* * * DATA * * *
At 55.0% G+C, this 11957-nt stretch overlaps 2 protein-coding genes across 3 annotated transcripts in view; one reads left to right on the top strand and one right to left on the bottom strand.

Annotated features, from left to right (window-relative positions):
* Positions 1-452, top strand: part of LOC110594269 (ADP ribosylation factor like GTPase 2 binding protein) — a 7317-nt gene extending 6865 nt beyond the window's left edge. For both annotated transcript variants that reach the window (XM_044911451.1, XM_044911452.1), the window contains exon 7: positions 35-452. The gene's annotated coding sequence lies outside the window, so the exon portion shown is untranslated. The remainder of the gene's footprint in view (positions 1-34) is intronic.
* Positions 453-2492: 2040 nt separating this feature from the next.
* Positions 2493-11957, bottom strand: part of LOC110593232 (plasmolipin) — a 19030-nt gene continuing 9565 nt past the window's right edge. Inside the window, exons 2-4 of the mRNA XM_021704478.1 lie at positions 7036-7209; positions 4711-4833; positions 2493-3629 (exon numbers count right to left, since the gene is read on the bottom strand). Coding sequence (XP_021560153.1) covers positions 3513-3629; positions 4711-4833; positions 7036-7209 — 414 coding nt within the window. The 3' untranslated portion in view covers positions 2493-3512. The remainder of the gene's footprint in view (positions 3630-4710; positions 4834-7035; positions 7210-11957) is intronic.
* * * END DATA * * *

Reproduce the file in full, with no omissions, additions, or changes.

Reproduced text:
At 55.0% G+C, this 11957-nt stretch overlaps 2 protein-coding genes across 3 annotated transcripts in view; one reads left to right on the top strand and one right to left on the bottom strand.

Annotated features, from left to right (window-relative positions):
* Positions 1-452, top strand: part of LOC110594269 (ADP ribosylation factor like GTPase 2 binding protein) — a 7317-nt gene extending 6865 nt beyond the window's left edge. For both annotated transcript variants that reach the window (XM_044911451.1, XM_044911452.1), the window contains exon 7: positions 35-452. The gene's annotated coding sequence lies outside the window, so the exon portion shown is untranslated. The remainder of the gene's footprint in view (positions 1-34) is intronic.
* Positions 453-2492: 2040 nt separating this feature from the next.
* Positions 2493-11957, bottom strand: part of LOC110593232 (plasmolipin) — a 19030-nt gene continuing 9565 nt past the window's right edge. Inside the window, exons 2-4 of the mRNA XM_021704478.1 lie at positions 7036-7209; positions 4711-4833; positions 2493-3629 (exon numbers count right to left, since the gene is read on the bottom strand). Coding sequence (XP_021560153.1) covers positions 3513-3629; positions 4711-4833; positions 7036-7209 — 414 coding nt within the window. The 3' untranslated portion in view covers positions 2493-3512. The remainder of the gene's footprint in view (positions 3630-4710; positions 4834-7035; positions 7210-11957) is intronic.